Accept poll outcome
The Southern African Development Community has congratulated Felix Tshisekedi on his election as president of the DRC.
21 January 2019 | International
The ruling is a huge blow to opposition leader Martin Fayulu, who enjoys the backing of the West and the powerful Catholic Church in that country. Official figures published by the electoral commission gave Tshisekedi 38%, four points ahead of Fayulu, who has now called for fresh protests while maintaining that he was the legitimate victor of the 30 December vote.
Fayulu has also claimed that Tshisekedi, who was the opposition Union for Democracy and Social Progress party candidate, won the election by cutting a power-sharing deal with outgoing leader Joseph Kabila. In his capacity as SADC chairperson, Geingob said the people of DRC must accept the outcome.
“SADC calls upon all Congolese to accept the outcome, consolidate democracy and maintain a peaceful and stable environment following the landmark elections,” Geingob said in a statement yesterday.
“Furthermore, SADC calls upon all stakeholders to support president-elect Tshisekedi and his government in maintaining unity, peace and stability; and attaining social economic development in the DRC.
“SADC looks forward to a peaceful transfer of power to the president-elect.”
Geingob added that the regional bloc reiterated the need to respect the sovereignty and territorial integrity of the DRC.
The outcome of the DRC presidential elections has apparently divided African leaders. At its meeting held last week in Ethiopia to discuss the DRC issue, the SADC Double Troika Summit reaffirmed its commitment to continued support of DRC's political processes and to neutralising negative forces and other armed groups operating in te eastern part of that country.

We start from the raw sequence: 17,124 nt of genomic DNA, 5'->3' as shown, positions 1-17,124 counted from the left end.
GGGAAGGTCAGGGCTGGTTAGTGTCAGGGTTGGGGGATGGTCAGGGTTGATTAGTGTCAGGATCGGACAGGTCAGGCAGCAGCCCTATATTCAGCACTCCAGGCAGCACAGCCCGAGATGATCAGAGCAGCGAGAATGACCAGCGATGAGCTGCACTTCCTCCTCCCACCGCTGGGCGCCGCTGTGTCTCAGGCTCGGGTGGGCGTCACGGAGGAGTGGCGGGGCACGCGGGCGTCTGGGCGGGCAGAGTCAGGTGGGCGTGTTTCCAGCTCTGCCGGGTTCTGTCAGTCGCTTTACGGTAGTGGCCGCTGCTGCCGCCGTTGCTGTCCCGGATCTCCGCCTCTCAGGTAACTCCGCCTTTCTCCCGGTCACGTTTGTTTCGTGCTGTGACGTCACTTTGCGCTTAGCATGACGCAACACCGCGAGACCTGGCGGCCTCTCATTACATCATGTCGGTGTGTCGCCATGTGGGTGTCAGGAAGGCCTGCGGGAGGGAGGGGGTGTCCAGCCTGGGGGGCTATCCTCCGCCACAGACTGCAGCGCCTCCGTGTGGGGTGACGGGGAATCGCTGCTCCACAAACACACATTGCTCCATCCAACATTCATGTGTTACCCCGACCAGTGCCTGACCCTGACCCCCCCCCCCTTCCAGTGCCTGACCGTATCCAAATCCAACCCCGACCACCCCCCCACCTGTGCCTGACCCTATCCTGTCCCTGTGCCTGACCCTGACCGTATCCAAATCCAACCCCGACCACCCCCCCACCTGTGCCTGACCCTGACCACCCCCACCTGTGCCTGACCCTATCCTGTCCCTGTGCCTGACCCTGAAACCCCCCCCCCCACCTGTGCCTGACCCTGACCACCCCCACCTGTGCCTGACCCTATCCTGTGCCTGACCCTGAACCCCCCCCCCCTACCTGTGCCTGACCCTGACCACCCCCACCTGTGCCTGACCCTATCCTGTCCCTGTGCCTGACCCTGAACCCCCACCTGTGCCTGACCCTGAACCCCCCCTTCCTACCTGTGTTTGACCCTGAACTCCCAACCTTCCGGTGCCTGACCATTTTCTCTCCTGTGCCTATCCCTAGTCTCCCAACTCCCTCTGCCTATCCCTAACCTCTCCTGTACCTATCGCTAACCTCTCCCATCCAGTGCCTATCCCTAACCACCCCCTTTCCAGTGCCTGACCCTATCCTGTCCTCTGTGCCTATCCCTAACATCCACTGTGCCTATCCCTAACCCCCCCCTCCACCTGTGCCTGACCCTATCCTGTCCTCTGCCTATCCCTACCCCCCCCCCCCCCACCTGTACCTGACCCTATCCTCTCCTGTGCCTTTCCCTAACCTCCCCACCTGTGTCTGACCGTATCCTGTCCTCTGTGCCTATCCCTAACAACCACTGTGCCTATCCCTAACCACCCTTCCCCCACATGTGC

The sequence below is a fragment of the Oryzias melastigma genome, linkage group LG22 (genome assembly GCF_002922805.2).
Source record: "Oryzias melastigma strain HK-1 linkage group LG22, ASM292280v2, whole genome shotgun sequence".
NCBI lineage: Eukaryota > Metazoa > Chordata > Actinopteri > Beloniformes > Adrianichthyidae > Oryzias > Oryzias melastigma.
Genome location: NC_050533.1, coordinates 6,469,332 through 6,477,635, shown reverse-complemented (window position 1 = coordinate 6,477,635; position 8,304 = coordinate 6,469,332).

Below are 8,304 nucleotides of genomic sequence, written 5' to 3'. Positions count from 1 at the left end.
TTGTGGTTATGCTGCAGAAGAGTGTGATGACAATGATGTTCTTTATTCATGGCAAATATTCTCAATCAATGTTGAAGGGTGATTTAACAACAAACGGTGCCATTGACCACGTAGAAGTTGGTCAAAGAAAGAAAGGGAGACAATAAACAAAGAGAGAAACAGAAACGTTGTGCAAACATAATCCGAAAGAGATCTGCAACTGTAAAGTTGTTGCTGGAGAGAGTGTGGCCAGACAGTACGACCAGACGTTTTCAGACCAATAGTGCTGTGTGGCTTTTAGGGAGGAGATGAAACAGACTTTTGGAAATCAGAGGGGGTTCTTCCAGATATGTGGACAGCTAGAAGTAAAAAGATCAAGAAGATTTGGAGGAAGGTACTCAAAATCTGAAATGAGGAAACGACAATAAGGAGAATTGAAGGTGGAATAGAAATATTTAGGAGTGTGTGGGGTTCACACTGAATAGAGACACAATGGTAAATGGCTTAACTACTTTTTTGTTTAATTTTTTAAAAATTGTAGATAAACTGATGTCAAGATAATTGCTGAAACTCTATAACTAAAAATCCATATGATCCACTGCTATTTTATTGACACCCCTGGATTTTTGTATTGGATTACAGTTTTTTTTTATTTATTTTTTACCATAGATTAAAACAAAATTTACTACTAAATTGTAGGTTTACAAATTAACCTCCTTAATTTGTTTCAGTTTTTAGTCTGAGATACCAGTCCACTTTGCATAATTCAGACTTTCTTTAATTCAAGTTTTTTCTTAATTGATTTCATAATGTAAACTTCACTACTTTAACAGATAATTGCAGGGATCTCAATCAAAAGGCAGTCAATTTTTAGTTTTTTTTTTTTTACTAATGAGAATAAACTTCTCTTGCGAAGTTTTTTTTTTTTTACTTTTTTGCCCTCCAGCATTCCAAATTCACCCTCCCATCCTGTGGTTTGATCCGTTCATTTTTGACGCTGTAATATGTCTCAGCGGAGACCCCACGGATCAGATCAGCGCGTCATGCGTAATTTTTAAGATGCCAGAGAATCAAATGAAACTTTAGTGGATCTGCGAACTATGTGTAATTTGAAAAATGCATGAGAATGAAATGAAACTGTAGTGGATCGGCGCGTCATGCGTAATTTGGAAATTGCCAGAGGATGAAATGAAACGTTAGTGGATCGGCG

The SADC Double Troika Summit subsequently issued a statement calling upon the international community to respect the sovereignty and territorial integrity of the DRC in accordance with the African Union (AU) Constitutive Act and the SADC Treaty.
However, the African Union in its statement on Thursday last week demanded that the DRC suspend the announcement of the final results after Fayulu and his supporters demanded a recount.
The AU said there were “serious doubts” over the outcome, and that heads of state and government agreed to “urgently dispatch” a high-level delegation to DRC with “the view to reaching a consensus on a way out of the post-electoral crisis”.
Yesterday, the DRC constitutional court said Fayulu's claims were “unfounded” and rejected his call for a recount as “absurd”.
However, according to international media Fayulu has rejected the court ruling, saying: “The constitutional court has just confirmed that it serves a dictatorial regime ... by validating false results, [and enabling] a constitutional coup d'etat.”
With Fayulu having declared himself president and calling for non-violent protests, a Namibian political commentator yesterday raised fears that the political tension in DRC could result in violence.
Ndumba Kamwanyah said Fayulu's persistence would make him look like a sore loser and it might backfire.
Kamwanyah added that it was clear that DRC's internal mechanisms, such as the constitutional court and the electoral body, had done a good job.
“There is no reason why Fayulu should not accept the outcome. You cannot take a case to court and expect it [to end] in your favour. It is definitely clear that violence will escalate in that country now that he has rejected the election results,” he said.